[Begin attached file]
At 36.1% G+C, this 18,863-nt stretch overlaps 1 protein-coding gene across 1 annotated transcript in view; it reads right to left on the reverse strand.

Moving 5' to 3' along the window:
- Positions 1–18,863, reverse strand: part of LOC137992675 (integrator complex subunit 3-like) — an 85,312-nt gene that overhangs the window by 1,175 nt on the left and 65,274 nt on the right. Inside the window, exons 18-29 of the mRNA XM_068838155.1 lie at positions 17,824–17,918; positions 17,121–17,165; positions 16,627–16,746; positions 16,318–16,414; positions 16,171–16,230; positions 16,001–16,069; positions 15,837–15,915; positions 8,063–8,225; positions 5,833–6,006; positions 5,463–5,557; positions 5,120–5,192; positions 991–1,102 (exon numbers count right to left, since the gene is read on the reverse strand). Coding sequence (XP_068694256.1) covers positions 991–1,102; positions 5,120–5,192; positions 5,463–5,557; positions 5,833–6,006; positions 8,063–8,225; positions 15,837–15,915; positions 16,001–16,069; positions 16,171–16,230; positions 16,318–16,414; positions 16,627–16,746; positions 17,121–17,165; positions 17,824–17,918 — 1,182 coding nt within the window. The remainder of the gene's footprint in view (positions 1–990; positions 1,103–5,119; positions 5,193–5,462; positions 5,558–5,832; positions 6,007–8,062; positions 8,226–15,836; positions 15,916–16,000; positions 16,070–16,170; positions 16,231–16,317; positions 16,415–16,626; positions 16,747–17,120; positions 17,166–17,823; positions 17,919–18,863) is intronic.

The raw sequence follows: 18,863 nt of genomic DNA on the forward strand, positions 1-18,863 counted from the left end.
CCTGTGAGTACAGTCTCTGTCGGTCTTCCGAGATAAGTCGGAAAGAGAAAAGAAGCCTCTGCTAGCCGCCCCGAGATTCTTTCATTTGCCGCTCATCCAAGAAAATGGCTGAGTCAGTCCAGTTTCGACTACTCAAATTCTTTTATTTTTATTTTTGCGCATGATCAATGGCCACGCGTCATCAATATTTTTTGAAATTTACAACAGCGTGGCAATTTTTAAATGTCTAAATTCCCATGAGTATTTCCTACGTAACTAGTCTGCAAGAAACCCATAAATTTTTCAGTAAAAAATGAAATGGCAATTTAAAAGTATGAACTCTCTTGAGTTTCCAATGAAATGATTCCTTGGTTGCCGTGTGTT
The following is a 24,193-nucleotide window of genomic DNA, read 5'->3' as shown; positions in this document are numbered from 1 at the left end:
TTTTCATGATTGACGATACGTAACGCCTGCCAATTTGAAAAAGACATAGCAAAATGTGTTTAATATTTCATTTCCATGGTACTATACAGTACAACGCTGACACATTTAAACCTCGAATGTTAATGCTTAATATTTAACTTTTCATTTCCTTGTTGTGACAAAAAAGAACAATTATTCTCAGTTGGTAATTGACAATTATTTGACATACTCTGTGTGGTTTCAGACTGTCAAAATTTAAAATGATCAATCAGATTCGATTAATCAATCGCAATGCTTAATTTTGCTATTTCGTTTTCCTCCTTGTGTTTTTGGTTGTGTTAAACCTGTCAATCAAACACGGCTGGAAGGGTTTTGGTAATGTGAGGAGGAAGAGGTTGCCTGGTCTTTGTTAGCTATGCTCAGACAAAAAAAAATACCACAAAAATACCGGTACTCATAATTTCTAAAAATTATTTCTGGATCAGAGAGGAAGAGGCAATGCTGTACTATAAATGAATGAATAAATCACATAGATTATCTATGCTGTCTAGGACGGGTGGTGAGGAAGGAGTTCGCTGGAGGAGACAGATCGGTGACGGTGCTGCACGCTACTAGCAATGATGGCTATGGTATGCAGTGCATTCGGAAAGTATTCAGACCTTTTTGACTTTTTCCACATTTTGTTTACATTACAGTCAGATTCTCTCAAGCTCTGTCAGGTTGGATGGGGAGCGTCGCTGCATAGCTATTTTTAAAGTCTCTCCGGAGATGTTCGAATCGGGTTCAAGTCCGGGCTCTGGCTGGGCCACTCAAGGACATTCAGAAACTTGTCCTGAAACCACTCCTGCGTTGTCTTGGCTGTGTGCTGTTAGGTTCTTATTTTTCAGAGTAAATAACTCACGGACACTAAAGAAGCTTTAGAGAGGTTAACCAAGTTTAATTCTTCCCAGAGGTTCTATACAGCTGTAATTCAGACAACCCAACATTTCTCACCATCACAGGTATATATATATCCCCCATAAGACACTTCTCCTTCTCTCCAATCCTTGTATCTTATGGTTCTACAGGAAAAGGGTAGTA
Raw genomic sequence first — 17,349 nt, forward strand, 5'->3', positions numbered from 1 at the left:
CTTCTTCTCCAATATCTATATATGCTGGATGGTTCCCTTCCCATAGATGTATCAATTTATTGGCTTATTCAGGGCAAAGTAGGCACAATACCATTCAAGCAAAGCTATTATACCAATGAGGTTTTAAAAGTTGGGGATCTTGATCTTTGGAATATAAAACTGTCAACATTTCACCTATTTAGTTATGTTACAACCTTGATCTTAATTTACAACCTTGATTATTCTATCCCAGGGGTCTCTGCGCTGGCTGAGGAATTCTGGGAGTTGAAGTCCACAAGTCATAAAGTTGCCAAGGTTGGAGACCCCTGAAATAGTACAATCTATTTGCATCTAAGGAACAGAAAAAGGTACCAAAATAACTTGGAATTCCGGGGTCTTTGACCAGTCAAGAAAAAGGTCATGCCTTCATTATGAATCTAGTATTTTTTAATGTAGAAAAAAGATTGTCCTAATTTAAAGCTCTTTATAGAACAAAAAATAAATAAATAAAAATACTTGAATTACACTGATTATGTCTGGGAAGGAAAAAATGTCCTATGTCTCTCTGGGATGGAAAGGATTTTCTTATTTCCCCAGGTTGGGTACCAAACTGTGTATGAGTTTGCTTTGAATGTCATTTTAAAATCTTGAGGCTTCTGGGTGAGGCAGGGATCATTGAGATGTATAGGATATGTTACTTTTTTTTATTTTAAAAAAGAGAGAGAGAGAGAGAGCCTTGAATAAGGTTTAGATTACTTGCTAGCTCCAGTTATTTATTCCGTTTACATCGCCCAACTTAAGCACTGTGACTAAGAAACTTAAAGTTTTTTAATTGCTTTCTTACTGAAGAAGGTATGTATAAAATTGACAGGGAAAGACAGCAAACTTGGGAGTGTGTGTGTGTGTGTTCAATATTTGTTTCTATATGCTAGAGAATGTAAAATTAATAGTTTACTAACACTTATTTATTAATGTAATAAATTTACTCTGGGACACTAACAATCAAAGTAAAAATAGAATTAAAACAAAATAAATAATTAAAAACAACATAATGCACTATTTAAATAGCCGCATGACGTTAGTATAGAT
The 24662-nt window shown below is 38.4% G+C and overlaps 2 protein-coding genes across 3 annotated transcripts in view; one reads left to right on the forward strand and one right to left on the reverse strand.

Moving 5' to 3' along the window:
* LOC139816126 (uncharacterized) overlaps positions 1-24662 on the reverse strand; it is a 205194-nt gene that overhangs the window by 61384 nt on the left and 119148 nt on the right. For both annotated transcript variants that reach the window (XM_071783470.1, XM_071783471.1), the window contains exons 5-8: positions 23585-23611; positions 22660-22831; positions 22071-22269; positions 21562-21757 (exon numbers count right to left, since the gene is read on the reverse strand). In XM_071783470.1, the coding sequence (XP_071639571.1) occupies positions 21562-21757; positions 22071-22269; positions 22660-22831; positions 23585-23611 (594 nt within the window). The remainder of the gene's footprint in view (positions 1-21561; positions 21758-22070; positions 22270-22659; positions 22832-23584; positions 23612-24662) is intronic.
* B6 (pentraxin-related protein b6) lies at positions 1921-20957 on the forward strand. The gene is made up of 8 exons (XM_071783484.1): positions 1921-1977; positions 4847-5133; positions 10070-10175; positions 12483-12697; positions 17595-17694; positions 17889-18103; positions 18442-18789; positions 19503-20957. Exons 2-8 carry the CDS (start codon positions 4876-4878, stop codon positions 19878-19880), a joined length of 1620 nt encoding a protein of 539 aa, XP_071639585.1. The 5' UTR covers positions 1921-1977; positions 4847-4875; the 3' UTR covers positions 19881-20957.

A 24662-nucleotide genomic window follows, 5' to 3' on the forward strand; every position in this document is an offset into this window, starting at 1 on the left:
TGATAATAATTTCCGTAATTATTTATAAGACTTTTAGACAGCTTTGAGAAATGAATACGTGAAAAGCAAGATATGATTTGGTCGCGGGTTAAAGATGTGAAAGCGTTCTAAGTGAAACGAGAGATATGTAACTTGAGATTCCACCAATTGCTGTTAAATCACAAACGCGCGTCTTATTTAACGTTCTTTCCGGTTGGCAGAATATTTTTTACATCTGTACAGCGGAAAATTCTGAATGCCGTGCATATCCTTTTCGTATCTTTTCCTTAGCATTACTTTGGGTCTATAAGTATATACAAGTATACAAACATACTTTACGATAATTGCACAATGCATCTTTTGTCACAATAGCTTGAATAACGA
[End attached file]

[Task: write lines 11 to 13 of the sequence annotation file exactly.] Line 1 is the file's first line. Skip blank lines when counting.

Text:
Moving 5' to 3' along the window:
* LOC139816126 (uncharacterized) overlaps positions 1-24662 on the reverse strand; it is a 205194-nt gene that overhangs the window by 61384 nt on the left and 119148 nt on the right. For both annotated transcript variants that reach the window (XM_071783470.1, XM_071783471.1), the window contains exons 5-8: positions 23585-23611; positions 22660-22831; positions 22071-22269; positions 21562-21757 (exon numbers count right to left, since the gene is read on the reverse strand). In XM_071783470.1, the coding sequence (XP_071639571.1) occupies positions 21562-21757; positions 22071-22269; positions 22660-22831; positions 23585-23611 (594 nt within the window). The remainder of the gene's footprint in view (positions 1-21561; positions 21758-22070; positions 22270-22659; positions 22832-23584; positions 23612-24662) is intronic.
* B6 (pentraxin-related protein b6) lies at positions 1921-20957 on the forward strand. The gene is made up of 8 exons (XM_071783484.1): positions 1921-1977; positions 4847-5133; positions 10070-10175; positions 12483-12697; positions 17595-17694; positions 17889-18103; positions 18442-18789; positions 19503-20957. Exons 2-8 carry the CDS (start codon positions 4876-4878, stop codon positions 19878-19880), a joined length of 1620 nt encoding a protein of 539 aa, XP_071639585.1. The 5' UTR covers positions 1921-1977; positions 4847-4875; the 3' UTR covers positions 19881-20957.